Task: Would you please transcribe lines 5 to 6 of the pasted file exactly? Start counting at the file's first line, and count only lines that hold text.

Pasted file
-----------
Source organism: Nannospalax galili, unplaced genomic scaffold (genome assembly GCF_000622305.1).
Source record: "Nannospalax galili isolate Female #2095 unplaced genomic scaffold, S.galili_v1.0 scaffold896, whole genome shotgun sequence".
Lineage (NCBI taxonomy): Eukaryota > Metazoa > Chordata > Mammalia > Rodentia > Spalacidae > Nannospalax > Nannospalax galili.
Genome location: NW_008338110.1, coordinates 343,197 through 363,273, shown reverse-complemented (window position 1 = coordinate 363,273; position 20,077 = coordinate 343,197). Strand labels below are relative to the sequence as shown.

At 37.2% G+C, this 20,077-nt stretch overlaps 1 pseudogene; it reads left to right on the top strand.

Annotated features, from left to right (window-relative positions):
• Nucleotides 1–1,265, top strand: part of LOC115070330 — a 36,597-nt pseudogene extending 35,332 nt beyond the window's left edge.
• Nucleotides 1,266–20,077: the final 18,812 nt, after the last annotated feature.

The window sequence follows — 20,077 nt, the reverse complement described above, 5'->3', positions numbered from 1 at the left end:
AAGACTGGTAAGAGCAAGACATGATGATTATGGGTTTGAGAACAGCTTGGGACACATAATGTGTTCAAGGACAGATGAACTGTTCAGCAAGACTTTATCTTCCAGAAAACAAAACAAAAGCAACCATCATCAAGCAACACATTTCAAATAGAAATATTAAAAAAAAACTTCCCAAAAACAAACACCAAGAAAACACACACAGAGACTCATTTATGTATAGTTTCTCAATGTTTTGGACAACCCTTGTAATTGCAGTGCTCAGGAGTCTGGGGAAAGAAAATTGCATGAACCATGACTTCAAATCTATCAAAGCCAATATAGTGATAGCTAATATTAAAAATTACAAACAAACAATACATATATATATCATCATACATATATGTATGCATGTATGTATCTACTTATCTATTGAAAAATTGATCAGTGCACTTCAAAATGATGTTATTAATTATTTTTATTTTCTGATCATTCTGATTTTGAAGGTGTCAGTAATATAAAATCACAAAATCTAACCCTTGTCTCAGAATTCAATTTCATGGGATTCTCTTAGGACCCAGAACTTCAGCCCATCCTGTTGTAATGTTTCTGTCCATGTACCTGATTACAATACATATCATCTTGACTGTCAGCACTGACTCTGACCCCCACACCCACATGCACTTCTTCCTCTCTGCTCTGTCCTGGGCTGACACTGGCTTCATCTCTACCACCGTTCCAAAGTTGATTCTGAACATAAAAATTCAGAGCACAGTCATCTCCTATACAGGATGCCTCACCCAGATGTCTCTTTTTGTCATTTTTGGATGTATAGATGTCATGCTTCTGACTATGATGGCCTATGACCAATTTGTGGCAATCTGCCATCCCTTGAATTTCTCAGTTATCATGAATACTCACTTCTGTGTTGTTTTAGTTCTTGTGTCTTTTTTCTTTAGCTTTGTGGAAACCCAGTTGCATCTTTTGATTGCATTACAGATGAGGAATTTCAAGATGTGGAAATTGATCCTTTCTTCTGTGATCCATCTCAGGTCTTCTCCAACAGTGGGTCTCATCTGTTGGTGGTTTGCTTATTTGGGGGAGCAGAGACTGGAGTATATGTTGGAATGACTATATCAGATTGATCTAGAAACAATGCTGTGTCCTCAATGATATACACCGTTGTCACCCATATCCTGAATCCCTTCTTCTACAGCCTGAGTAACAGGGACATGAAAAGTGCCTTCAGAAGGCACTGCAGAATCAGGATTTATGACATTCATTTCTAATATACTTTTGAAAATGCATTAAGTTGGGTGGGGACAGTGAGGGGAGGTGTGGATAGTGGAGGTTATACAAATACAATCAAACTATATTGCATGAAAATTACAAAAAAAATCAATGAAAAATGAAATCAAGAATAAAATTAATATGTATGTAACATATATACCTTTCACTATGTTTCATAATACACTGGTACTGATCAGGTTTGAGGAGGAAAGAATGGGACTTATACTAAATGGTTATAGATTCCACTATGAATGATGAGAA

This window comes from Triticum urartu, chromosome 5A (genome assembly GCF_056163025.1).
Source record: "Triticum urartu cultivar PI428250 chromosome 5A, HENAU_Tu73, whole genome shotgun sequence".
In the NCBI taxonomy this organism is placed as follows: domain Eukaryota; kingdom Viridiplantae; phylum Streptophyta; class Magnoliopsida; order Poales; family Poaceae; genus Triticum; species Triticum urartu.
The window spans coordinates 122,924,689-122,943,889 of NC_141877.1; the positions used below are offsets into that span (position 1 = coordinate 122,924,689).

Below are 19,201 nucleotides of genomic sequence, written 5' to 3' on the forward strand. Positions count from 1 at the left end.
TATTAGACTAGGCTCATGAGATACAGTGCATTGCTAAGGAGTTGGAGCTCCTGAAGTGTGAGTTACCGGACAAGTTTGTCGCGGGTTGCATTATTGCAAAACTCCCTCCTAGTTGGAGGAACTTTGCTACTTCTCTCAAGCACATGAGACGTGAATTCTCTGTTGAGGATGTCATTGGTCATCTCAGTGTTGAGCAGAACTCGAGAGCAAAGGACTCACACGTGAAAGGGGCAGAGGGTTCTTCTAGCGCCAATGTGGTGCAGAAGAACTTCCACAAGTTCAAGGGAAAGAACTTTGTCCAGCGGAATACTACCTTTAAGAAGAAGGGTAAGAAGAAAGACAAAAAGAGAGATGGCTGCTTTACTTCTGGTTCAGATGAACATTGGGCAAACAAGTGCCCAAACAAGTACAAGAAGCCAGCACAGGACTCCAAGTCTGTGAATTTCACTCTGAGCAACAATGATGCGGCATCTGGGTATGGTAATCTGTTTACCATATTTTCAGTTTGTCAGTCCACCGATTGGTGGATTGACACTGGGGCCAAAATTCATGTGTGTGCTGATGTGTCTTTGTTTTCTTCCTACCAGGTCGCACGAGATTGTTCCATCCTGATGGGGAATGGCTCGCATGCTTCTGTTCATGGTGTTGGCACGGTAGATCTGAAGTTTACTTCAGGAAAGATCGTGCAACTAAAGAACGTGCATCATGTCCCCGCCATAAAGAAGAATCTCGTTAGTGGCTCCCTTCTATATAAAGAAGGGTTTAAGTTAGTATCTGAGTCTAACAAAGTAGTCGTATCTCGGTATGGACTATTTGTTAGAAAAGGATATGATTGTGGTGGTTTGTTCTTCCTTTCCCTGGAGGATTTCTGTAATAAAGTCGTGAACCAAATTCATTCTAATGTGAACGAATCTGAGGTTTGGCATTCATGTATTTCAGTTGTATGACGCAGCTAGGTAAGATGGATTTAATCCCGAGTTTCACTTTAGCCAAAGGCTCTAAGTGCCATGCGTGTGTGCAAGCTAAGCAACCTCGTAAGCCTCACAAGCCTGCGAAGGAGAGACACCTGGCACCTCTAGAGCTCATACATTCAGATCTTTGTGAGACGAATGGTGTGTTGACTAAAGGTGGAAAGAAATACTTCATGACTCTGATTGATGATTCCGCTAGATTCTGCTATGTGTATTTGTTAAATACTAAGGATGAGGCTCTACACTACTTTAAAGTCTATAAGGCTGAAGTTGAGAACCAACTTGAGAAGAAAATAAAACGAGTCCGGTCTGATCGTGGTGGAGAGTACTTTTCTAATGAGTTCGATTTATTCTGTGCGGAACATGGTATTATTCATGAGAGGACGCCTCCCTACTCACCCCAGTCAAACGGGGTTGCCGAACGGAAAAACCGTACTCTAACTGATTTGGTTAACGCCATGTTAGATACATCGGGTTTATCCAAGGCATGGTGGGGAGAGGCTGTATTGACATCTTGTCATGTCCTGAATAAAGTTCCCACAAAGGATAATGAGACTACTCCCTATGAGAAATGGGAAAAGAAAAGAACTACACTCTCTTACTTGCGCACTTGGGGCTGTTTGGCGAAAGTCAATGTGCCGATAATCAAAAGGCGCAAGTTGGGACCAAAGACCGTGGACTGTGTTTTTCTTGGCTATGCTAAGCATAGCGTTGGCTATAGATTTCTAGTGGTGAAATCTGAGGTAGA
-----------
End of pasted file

At 37.2% G+C, this 20,077-nt stretch overlaps 1 pseudogene; it reads left to right on the top strand.

Annotated features, from left to right (window-relative positions):